Throughout my life, my biggest adversaries were my parents.
They called me a loser, insulted my goals, attacked my actions, criticized my education, and brought me down for years.
It took years of hard work to overcome their criticism and live the life of my dreams, but I want to save you that time.
Here are the seven biggest lessons I learned that helped me get to where I am today—and how they can help you too.
1. Understand their motivations.
Why do our parents act the way they act?
Here’s a powerful analogy I learned from Stephen Covey’s, 7 Habits of Highly Effective People:
Imagine you’re visiting Chicago for the first time and trying to get around.
And let’s say your parents give you a map — but it’s for Detroit.
They can force you to follow their map, but it’s not going to help you get to your destination any faster or easier.
And even if they scream and argue, the problem still the same: They’re using the wrong map.
My parents forced their map down my throat.
They believed the lessons they learned applied perfectly to me, never realizing that I wasn’t going to Detroit.
Because they thought they had the right map, they weren’t open to discussion and didn’t want to be proved wrong.
In my case, my parents were not risk-takers who stepped out of the “conventional” path. When they saw that I was doing so, they tried to hold me back, failing to understand I was not them.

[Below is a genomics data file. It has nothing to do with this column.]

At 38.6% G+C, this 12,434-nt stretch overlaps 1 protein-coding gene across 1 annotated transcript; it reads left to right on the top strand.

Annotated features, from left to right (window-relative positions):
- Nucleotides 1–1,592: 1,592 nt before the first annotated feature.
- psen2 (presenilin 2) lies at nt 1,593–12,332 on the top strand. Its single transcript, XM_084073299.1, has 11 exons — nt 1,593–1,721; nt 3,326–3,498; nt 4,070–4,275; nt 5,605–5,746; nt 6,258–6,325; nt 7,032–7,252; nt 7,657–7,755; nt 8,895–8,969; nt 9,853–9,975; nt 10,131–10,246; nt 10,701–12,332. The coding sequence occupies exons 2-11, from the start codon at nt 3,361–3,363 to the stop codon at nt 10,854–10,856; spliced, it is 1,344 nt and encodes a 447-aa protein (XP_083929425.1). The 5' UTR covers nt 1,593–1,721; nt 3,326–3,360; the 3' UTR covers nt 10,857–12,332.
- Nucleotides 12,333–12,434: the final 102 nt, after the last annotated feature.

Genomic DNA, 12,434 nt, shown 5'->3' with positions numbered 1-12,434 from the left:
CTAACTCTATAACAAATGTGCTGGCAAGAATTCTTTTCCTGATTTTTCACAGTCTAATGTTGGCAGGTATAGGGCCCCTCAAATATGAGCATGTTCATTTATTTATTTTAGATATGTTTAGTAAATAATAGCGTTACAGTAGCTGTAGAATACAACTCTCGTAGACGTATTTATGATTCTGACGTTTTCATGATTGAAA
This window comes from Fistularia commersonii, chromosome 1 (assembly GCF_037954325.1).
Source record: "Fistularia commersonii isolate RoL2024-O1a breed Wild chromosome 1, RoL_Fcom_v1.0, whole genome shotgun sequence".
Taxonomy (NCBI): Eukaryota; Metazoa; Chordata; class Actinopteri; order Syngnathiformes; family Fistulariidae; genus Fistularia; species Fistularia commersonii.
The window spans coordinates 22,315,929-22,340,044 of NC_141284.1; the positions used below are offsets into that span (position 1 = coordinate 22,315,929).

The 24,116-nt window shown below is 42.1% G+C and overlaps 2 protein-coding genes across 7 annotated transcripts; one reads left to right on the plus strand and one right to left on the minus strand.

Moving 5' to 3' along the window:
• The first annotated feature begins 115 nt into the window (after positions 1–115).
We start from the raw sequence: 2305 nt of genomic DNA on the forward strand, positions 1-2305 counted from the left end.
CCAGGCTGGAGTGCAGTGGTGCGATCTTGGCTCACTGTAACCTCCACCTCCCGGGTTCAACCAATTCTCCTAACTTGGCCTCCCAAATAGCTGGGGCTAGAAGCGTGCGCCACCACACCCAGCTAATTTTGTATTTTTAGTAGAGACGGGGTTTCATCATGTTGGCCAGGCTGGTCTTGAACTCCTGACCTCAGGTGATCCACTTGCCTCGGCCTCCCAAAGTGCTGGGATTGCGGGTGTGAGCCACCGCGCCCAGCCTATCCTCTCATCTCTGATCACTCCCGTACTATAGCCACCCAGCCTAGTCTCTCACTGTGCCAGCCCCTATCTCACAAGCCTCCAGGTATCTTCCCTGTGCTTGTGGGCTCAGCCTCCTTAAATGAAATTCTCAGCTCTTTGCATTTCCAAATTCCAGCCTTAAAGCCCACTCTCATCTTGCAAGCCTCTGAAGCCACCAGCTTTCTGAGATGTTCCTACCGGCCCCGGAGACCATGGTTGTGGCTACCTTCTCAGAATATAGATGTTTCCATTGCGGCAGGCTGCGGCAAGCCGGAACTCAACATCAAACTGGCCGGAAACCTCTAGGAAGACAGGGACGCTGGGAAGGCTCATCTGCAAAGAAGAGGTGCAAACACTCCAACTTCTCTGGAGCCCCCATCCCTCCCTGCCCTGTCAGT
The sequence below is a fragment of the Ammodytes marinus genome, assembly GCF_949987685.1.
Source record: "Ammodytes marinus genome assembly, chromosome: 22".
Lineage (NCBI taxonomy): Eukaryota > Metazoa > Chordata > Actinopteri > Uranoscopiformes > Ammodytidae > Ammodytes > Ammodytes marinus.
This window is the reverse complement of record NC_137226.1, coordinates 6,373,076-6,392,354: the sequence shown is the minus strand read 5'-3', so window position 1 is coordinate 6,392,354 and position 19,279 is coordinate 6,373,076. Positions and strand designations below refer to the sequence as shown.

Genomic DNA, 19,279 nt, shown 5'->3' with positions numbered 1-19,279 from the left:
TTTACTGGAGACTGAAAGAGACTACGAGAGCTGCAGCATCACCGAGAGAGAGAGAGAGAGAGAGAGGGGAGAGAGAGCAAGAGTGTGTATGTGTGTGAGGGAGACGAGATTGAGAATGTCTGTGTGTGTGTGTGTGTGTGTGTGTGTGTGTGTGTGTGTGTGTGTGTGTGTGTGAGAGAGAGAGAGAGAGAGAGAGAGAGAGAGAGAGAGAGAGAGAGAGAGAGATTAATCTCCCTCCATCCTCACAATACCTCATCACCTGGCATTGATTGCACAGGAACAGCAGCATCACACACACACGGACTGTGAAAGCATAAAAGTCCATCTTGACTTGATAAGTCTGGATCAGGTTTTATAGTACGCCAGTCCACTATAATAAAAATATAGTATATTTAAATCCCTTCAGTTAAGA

What helped me overcome my parents’ resistance was to find the correct map and move forward confidently.
2. Separate fact from fiction.
Because of the massive influence of your parents, there’s a danger that you might internalize what they believe, even if it’s not true.
To protect your sanity and prevent your parents from distorting reality, always separate “fact” from “fiction.”
- It might be a fact you’re pursuing a risky career, but it’s fiction you’re a “loser” or “throwing away your life.”
- It might be a fact you didn’t get what you want, but it’s a fiction you’re “ruined” or “a failure.”
- It might be a fact your new career isn’t what you studied in college, but it’s a fiction you “wasted your education” or “will never succeed.”
Stick to what’s real and true.
Also consider positive facts about yourself like “I am resourceful, hard-working, a fast-learner, etc.”
3. “Don’t ask for permission, beg for forgiveness.”
This lesson comes from Tim Ferriss in The Four Hour Work Week.
If you’re thinking about a career choice that would anger your parents, don’t seek their permission first.
Instead, act first and then deal with the fallout.
If you wait for their approval, it will never come.
Worse, they might try to break your spirit and prevent you from trying, which will make it harder to start.
But if you’ve already started and committed, it’ll be a lot easier to bear their criticism.
Learn to make decisions without getting everyone’s approval.
Learn to be courageous.
Learn to be decisive.
4. Don’t bother arguing or debating.
Some people have reasonable parents who actually listen, care about their opinions, and are open to having rational discussions.
If that’s the case—and if you’ve been able to have rational conversations in the past—then maybe a discussion works.
My parents, however, are not like that.
And if yours aren’t either, I highly suggest you avoid all arguments.
Because you’ll never change their mind.
They’ll start a “discussion” with you, but it’s just a trap to bombard you with loaded questions and poke holes at your dreams.
You’ll never “win.”
You’ll never convince them.
(Why do you need to convince them anyway?)
Instead, use that time and invest it in education, personal development, and networking.
5. Stop seeking their approval.
At some point, I discovered a brutal truth:
Even if I did exactly what my parents wanted, they would still find a way to disapprove of me.
Because it’s not the achievement itself; it’s the pattern.